Vox Conqueror..a look inside one of the Supreme's little brothers

1) First of all a big thank you to Trevor Dymott for letting me strip down his amplifier to document it.

The amp is actually in very good condition and much better than the photographs suggest. The control panel has dropped (probably in the post) because the two wood screws which locate it vertically are missing. This is very common and easily fixed. All it needs is a check up and some TLC to make it a very desirable amplifier. Trevor has the matching cabinet (minus the hoop stands), the original footswitch and a genuine replacement for the reverb channel selector knob.

Although I haven't seen the cabinet, the speakers are silver Celestions and, from pictures of the wiring, I'd say that they were the originals.

2) Power Amp Schematic.

Quick note..... These drawings were done in a hurry, so double-check your own circuit if your doing repairs.

This is the circuit as found. As I said earlier, this amp is in remarkably good, original condition but, like anything of this age, it's been serviced in the past. There are therefore one or two caveats.


  • The output transistors are period RCA 2N3055s but they've been changed or refitted at some time.

  • The drive transistor has been scratched during previous service work and the markings are unclear. It's probably a 2N3054.

  • The 1K1 resistor in the drive transistor base circuit has been replaced so the value can't be confirmed. The Defiant and Supreme have the equivalent of 1K3 in this position so we're in the right ball park. Incidentally, this is the same resistor that was open circuit in the Supreme on this site and it would be a good place to start if you have a dead power section.

  • AC and DC voltages were as measured with 240V AC mains.

The most striking difference between this and the Defiant/Supreme versions is the lack of a second power supply for the drive transistor and pre-amp. These are supplied via a 10ohm resistor from the positive 38V line. The thermal cut-out hasn't appeared yet either.

Conqueror Power Section Schematic.jpg

2) Power Amp Schematic.

This is the area of the power amplifier below the chassis.

The only signs of re-work are a couple of new resistors and the extra caps across one of the electrolytics. The original is still in place and could fairly easily have a new capacitor hidden inside it.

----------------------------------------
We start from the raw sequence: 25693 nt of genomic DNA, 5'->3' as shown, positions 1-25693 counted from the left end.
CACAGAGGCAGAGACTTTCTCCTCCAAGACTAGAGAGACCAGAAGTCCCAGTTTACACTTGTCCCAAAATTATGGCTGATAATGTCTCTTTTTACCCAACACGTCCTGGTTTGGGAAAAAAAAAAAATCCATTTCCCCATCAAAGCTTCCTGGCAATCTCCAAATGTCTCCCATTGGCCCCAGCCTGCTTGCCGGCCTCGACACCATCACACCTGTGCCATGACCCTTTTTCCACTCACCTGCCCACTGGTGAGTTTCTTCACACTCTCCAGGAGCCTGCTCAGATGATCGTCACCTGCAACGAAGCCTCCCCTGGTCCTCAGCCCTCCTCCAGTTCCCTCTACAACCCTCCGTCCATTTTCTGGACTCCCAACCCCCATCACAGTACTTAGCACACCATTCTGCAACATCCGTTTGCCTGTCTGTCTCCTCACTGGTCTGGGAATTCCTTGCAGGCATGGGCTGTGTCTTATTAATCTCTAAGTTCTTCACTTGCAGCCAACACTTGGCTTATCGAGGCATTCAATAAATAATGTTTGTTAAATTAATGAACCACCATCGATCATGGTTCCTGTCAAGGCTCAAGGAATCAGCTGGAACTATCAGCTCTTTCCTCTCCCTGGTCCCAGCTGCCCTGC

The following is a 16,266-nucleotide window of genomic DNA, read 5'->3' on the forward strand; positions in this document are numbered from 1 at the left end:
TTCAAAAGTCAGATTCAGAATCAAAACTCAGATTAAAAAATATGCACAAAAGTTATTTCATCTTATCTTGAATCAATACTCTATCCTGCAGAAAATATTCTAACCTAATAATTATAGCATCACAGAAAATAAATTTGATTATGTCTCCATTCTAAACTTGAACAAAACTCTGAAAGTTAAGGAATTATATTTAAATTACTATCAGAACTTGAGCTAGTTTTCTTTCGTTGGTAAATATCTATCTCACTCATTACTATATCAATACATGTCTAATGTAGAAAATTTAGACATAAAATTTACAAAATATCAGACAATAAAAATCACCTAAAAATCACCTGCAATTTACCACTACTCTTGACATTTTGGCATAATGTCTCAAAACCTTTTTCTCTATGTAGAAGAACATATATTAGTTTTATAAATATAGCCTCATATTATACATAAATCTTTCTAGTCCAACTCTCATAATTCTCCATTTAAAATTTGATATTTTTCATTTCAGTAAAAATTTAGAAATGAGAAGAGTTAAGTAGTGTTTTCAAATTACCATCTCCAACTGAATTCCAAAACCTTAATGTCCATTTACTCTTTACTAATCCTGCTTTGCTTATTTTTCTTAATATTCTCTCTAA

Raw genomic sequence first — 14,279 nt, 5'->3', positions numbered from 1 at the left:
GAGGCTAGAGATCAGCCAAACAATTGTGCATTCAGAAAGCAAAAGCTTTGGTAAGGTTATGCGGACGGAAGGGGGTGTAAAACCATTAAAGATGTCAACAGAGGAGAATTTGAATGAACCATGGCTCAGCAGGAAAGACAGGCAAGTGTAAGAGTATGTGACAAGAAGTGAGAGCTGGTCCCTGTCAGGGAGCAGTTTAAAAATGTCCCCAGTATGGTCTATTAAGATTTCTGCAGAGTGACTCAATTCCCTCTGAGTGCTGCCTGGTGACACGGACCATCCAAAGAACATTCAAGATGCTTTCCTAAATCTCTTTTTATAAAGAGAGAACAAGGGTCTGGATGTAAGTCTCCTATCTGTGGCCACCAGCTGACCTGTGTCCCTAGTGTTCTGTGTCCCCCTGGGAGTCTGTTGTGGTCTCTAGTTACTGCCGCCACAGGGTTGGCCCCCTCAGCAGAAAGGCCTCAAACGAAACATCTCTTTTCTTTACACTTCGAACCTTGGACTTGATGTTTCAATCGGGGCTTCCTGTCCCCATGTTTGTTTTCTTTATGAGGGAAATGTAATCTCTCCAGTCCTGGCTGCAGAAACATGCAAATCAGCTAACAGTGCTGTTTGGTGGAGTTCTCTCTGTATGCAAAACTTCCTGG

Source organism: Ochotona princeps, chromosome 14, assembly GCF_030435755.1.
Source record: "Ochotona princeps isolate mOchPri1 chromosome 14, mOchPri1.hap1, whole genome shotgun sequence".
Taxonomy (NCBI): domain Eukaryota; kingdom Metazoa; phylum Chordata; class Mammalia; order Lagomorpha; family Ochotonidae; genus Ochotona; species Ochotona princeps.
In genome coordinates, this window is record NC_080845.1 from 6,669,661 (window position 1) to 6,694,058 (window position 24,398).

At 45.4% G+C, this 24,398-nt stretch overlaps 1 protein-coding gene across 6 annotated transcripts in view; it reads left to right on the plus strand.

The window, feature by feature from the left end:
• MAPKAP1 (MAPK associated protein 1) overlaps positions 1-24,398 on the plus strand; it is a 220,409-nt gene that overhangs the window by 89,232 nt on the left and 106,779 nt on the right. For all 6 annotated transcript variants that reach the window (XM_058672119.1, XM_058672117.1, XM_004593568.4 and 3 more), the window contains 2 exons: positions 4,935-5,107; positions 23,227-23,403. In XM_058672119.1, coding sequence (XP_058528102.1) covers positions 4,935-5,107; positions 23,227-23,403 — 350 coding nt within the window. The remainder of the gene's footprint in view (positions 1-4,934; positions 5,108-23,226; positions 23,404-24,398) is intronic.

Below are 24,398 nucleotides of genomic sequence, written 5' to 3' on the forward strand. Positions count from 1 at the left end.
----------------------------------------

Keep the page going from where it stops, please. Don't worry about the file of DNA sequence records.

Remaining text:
Components in the drawings below are shown out of position to clarify the wiring.

The corresponding upper section.

4) Preamp (left click to enlarge)

This is a first try at an early (MkI ?) preamp schematic. The basic circuit was taken from this Conqueror and should be OK, but the component values on the cicuit boards are from a Supreme (didn't have the amp long enough to check everything). If you find any mistakes I'd appreciate a shout. Notice the difference in the MRB circuit between this and the MkIII on the Supreme page.

June 2020: Thanks to Nick at voxsupreme.org.uk for correcting the MRB section. Now at issue 4.

Vox Supreme MkI Preamp Schematic Iss 4.jpg

5) Vox Footswitch

The Conqueror shares a common three way effects footswitch with the Defiant and Supreme. Although the casting has a V for Vibrato, all the amplifiers panels are marked Tremolo.

6) Cabinet Dimensions

If the "Conqueror" badge and serial plate are missing, the Conqueror can be distinguished from the Defiant by it's size and single row of metal ventilation grills.


The front to back dimension of the larger Defiant is approximately 280mm and it accomodates two rows of grills. (Later, Vox Sound cabinets in this series all had a single row of plastic grills).

7) Switch On

There were a couple of mechanical problems. One 2N3055 only had one screw securing it and both were fitted with unnecessary mica insulating washers. The heatsinks on all of this Vox solid state range are insulated from the chassis and the output transistors should be mounted directly to the metalwork with a thin layer of heatsink compound.


It's obviously important to avoid shorting the heatsinks to the chassis or each other when the amp's out of the case.


The real problem was a broken output transistor socket. The solder tag (in the picture on the left) should be crimped onto the collector connection. It had fallen off and been held on (loosely) with an extra nut. Result - noise and occasional DC across the speakers.

The output transistors had been either swapped around or changed at some time and there was an unacceptable offset and very high quiescent current. After repairing the socket, a quick check of the power section showed everything to be working with a healthy 32watts rms output at clipping. The only thing needed then was to re-mount and re-bias the output transistors to cure the DC offset.

Free advice bit.....I know it's interesting to mess with them but the original bias adjusters are wire wound sliders and spares don't exist. They'll be locked with paint and very difficult to free off. So, If the amp's working and doing the job, LEAVE THEM ALONE.

Setting up the output stage isn't described here as it really requires a fully equipped workbench but, for anyone who takes the job on, aim for about 20mA quiescent and less than +/-20mV offset.

With the output transistors re-mounted and set up, this is a lovely little amp and, while it has any number of effects available, I think most people will find one particular sound that suits their style. Testing it with a 335, I preferred the Brilliant channel with the top boost and reverb on (that's exactly the same set up I used with my old Supreme and a Strat years ago - nothing changes does it).